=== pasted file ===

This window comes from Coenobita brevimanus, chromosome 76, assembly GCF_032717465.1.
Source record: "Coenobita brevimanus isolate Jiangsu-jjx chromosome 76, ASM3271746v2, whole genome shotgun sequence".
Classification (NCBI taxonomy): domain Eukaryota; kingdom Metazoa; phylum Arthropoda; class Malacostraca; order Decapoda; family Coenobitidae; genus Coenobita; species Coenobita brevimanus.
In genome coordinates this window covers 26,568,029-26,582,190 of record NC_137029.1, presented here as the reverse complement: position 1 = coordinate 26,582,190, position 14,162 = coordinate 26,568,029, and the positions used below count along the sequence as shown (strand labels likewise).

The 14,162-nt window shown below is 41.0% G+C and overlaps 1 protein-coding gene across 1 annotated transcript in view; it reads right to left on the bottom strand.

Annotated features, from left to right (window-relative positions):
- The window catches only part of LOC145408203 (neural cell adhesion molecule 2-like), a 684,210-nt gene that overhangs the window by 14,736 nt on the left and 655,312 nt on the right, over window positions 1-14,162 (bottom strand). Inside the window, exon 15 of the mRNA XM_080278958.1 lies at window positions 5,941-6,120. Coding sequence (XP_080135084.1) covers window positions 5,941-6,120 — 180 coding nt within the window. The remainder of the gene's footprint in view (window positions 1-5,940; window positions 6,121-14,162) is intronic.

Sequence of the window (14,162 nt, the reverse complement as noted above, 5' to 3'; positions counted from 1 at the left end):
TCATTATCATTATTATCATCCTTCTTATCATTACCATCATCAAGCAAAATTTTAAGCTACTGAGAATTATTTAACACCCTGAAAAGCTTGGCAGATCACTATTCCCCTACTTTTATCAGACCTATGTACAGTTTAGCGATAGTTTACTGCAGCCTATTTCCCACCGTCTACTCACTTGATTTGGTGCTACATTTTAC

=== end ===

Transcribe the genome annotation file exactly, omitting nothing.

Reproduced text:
This window comes from Coenobita brevimanus, chromosome 76, assembly GCF_032717465.1.
Source record: "Coenobita brevimanus isolate Jiangsu-jjx chromosome 76, ASM3271746v2, whole genome shotgun sequence".
Classification (NCBI taxonomy): domain Eukaryota; kingdom Metazoa; phylum Arthropoda; class Malacostraca; order Decapoda; family Coenobitidae; genus Coenobita; species Coenobita brevimanus.
In genome coordinates this window covers 26,568,029-26,582,190 of record NC_137029.1, presented here as the reverse complement: position 1 = coordinate 26,582,190, position 14,162 = coordinate 26,568,029, and the positions used below count along the sequence as shown (strand labels likewise).

The 14,162-nt window shown below is 41.0% G+C and overlaps 1 protein-coding gene across 1 annotated transcript in view; it reads right to left on the bottom strand.

Annotated features, from left to right (window-relative positions):
- The window catches only part of LOC145408203 (neural cell adhesion molecule 2-like), a 684,210-nt gene that overhangs the window by 14,736 nt on the left and 655,312 nt on the right, over window positions 1-14,162 (bottom strand). Inside the window, exon 15 of the mRNA XM_080278958.1 lies at window positions 5,941-6,120. Coding sequence (XP_080135084.1) covers window positions 5,941-6,120 — 180 coding nt within the window. The remainder of the gene's footprint in view (window positions 1-5,940; window positions 6,121-14,162) is intronic.

Sequence of the window (14,162 nt, the reverse complement as noted above, 5' to 3'; positions counted from 1 at the left end):
TCATTATCATTATTATCATCCTTCTTATCATTACCATCATCAAGCAAAATTTTAAGCTACTGAGAATTATTTAACACCCTGAAAAGCTTGGCAGATCACTATTCCCCTACTTTTATCAGACCTATGTACAGTTTAGCGATAGTTTACTGCAGCCTATTTCCCACCGTCTACTCACTTGATTTGGTGCTACATTTTAC